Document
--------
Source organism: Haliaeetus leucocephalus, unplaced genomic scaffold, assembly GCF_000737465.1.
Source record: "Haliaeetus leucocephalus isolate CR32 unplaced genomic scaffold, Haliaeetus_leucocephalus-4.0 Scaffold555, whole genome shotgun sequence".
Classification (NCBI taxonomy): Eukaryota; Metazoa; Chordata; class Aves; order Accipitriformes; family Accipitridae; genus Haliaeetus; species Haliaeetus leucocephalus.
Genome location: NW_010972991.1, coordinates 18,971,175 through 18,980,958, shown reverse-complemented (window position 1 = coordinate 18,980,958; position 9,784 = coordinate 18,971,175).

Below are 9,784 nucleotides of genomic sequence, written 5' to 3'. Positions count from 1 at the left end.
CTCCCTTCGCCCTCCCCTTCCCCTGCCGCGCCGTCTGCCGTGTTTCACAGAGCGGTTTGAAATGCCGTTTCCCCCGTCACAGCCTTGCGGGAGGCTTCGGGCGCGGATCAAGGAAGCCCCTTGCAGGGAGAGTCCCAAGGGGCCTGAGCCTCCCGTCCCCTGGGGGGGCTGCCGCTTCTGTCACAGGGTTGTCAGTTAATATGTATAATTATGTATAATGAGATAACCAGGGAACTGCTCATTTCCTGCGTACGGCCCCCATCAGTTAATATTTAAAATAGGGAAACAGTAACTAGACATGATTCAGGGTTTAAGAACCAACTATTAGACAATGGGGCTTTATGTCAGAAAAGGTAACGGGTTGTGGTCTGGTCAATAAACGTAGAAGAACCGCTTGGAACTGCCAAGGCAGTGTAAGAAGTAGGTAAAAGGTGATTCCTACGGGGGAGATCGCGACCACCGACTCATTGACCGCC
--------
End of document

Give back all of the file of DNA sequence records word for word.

Source organism: Haliaeetus leucocephalus, unplaced genomic scaffold, assembly GCF_000737465.1.
Source record: "Haliaeetus leucocephalus isolate CR32 unplaced genomic scaffold, Haliaeetus_leucocephalus-4.0 Scaffold555, whole genome shotgun sequence".
Classification (NCBI taxonomy): Eukaryota; Metazoa; Chordata; class Aves; order Accipitriformes; family Accipitridae; genus Haliaeetus; species Haliaeetus leucocephalus.
Genome location: NW_010972991.1, coordinates 18,971,175 through 18,980,958, shown reverse-complemented (window position 1 = coordinate 18,980,958; position 9,784 = coordinate 18,971,175).

Below are 9,784 nucleotides of genomic sequence, written 5' to 3'. Positions count from 1 at the left end.
CTCCCTTCGCCCTCCCCTTCCCCTGCCGCGCCGTCTGCCGTGTTTCACAGAGCGGTTTGAAATGCCGTTTCCCCCGTCACAGCCTTGCGGGAGGCTTCGGGCGCGGATCAAGGAAGCCCCTTGCAGGGAGAGTCCCAAGGGGCCTGAGCCTCCCGTCCCCTGGGGGGGCTGCCGCTTCTGTCACAGGGTTGTCAGTTAATATGTATAATTATGTATAATGAGATAACCAGGGAACTGCTCATTTCCTGCGTACGGCCCCCATCAGTTAATATTTAAAATAGGGAAACAGTAACTAGACATGATTCAGGGTTTAAGAACCAACTATTAGACAATGGGGCTTTATGTCAGAAAAGGTAACGGGTTGTGGTCTGGTCAATAAACGTAGAAGAACCGCTTGGAACTGCCAAGGCAGTGTAAGAAGTAGGTAAAAGGTGATTCCTACGGGGGAGATCGCGACCACCGACTCATTGACCGCC